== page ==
SAN DIEGO — Ending a three-year legal battle, Hybritech Inc. has settled its patent infringement suit against Monoclonal Antibodies Inc. of Mountain View, accepting $2.25 million in past damages while granting MAI a one-year license to use Hybritech's patent to make products for diagnosing human health.
The settlement of the suit, which involved MAI's signing a consent decree acknowledging Hybritech's patent, was closely watched in the biotechnology industry. The agreement clears the stage for a still-pending and potentially larger patent infringement suit that Hybritech brought last December against Abbott Laboratories, a $3-billion health care company based in Chicago.
Both cases center on Hybritech's 1979 patent for monoclonal antibody "sandwich assay" technology that Hybritech, a San Diego-based unit of Eli Lilly & Co., insists is illegally incorporated in the products of several medical diagnostic companies.
Hybritech's patent so far has held up in court, but competitors, including Abbott, insist the technology is "obvious" and therefore nonproprietary.
Hybritech filed suit against MAI in 1984, alleging that MAI's pregnancy and ovulation tests infringed on Hybritech's patent. The MAI products that Hybritech said infringed on its patent accounted for 85% of MAI's $6.2 million fiscal 1987 revenues, MAI president Thomas Glaze said Thursday.
After a lower court ruled against Hybritech, the same U.S. Court of Appeals in Washington D.C. that will hear the Abbott case later this year upheld the validity of Hybritech's patent in a September, 1986, ruling.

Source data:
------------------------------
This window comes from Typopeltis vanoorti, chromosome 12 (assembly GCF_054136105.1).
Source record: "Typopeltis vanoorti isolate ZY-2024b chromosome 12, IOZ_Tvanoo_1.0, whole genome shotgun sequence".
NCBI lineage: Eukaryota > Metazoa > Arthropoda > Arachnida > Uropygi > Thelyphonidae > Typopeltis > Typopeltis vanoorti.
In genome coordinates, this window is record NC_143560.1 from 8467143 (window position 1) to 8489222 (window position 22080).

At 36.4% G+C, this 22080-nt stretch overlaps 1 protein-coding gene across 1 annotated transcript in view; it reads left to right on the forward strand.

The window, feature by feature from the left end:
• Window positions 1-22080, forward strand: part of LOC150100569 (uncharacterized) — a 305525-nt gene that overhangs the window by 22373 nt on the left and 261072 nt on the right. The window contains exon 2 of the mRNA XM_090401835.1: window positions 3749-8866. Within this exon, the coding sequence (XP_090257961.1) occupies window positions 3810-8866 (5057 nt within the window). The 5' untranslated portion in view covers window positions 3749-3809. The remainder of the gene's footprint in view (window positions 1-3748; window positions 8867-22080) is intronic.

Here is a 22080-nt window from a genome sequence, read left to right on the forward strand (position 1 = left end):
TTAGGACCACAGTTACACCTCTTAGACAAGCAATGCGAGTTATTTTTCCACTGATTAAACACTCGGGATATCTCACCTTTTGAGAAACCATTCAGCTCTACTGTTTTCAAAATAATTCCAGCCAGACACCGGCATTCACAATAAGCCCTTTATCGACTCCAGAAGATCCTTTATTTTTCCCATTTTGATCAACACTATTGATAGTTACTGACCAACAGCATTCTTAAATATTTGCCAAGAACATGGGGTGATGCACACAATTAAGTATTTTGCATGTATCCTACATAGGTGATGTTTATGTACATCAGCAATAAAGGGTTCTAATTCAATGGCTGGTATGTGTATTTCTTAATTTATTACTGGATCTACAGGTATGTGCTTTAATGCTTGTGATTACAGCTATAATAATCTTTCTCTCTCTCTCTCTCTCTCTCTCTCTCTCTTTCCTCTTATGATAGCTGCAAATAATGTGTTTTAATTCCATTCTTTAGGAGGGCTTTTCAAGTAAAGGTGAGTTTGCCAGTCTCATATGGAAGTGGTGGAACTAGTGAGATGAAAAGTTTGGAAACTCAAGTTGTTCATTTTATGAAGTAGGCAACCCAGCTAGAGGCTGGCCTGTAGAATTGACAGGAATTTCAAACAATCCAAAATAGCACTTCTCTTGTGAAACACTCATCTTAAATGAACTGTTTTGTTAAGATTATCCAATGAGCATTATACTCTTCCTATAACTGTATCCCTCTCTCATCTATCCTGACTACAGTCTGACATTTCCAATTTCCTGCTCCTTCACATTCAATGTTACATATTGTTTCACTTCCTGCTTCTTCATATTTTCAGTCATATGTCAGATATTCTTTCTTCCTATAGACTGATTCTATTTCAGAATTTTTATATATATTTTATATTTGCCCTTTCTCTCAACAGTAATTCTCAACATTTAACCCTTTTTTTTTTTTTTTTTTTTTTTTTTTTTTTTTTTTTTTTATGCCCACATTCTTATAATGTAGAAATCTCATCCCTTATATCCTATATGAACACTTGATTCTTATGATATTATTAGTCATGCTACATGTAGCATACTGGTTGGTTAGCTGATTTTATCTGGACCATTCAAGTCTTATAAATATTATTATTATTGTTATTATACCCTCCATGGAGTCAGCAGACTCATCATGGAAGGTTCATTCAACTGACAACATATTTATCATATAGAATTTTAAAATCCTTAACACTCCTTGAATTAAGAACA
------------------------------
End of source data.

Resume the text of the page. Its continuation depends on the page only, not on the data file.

For MAI, the final blow occurred in May when a federal judge in Northern California issued a preliminary injunction barring MAI from selling or manufacturing the infringing products. All that remained in the case was for the court to determine damages due to Hybritech.
Asked why Lilly, an Indianapolis-based pharmaceutical giant, decided to settle with MAI, a Lilly spokeswoman said only that the settlement was a "business decision." Hybritech will receive a 15% royalty on net sales of the six ovulation and pregnancy products falling under the patent.
"This is spectacular news for us," Glaze said. "This has been a long and brutal battle, and I'm glad to have it behind us."
Glaze said MAI expects to have "alternative technology" ready to replace what it is licensing from Hybritech by the time the one-year agreement expires in June, 1988.
MAI stock closed up $1.75 to $5.375 per share in over-the-counter trading Thursday. Eli Lilly stock closed up $.875 at $94.25 per share on New York Stock Exchange trading Thursday.
In its suit against Abbott pending before the U.S. Court of Appeals, Hybritech alleged that Abbott uses its technology in six diagnostic products, including hepatitis, pregnancy, ovulation and cancer detection kits.
A U.S. District Court in Los Angeles issued a preliminary injunction in April barring most of the Abbott products but in June stayed the effects of the injunction until the U.S. appellate court makes its ruling. One analyst's "conservative" estimate Thursday was that the Abbott products in question account for $25 million to $50 million in annual sales.
"Abbott not only believes it is not infringing, but it denies the validity of Hybritech's patent," an Abbott spokesman Barry Cohen said Thursday.